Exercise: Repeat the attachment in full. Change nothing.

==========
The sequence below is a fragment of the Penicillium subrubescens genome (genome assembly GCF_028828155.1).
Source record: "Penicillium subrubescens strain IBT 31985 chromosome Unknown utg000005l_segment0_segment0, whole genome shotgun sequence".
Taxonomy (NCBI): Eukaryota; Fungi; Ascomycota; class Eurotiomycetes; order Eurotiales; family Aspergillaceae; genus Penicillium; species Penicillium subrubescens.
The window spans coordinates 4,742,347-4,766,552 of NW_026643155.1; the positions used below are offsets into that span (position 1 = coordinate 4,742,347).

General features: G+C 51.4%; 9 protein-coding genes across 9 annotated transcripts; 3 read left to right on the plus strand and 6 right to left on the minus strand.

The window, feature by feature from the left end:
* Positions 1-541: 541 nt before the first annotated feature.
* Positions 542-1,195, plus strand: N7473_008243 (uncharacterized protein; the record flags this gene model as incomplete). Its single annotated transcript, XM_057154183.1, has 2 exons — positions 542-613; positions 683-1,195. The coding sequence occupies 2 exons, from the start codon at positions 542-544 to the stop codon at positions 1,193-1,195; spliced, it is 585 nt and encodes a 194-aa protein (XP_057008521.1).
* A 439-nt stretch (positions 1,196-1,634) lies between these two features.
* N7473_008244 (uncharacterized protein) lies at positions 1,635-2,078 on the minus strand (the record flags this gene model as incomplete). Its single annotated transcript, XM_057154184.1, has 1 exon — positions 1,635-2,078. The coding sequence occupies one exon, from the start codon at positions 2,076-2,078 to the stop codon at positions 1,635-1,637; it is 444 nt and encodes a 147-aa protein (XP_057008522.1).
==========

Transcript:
The sequence below is a fragment of the Penicillium subrubescens genome (genome assembly GCF_028828155.1).
Source record: "Penicillium subrubescens strain IBT 31985 chromosome Unknown utg000005l_segment0_segment0, whole genome shotgun sequence".
Taxonomy (NCBI): Eukaryota; Fungi; Ascomycota; class Eurotiomycetes; order Eurotiales; family Aspergillaceae; genus Penicillium; species Penicillium subrubescens.
The window spans coordinates 4,742,347-4,766,552 of NW_026643155.1; the positions used below are offsets into that span (position 1 = coordinate 4,742,347).

General features: G+C 51.4%; 9 protein-coding genes across 9 annotated transcripts; 3 read left to right on the plus strand and 6 right to left on the minus strand.

The window, feature by feature from the left end:
* Positions 1-541: 541 nt before the first annotated feature.
* Positions 542-1,195, plus strand: N7473_008243 (uncharacterized protein; the record flags this gene model as incomplete). Its single annotated transcript, XM_057154183.1, has 2 exons — positions 542-613; positions 683-1,195. The coding sequence occupies 2 exons, from the start codon at positions 542-544 to the stop codon at positions 1,193-1,195; spliced, it is 585 nt and encodes a 194-aa protein (XP_057008521.1).
* A 439-nt stretch (positions 1,196-1,634) lies between these two features.
* N7473_008244 (uncharacterized protein) lies at positions 1,635-2,078 on the minus strand (the record flags this gene model as incomplete). Its single annotated transcript, XM_057154184.1, has 1 exon — positions 1,635-2,078. The coding sequence occupies one exon, from the start codon at positions 2,076-2,078 to the stop codon at positions 1,635-1,637; it is 444 nt and encodes a 147-aa protein (XP_057008522.1).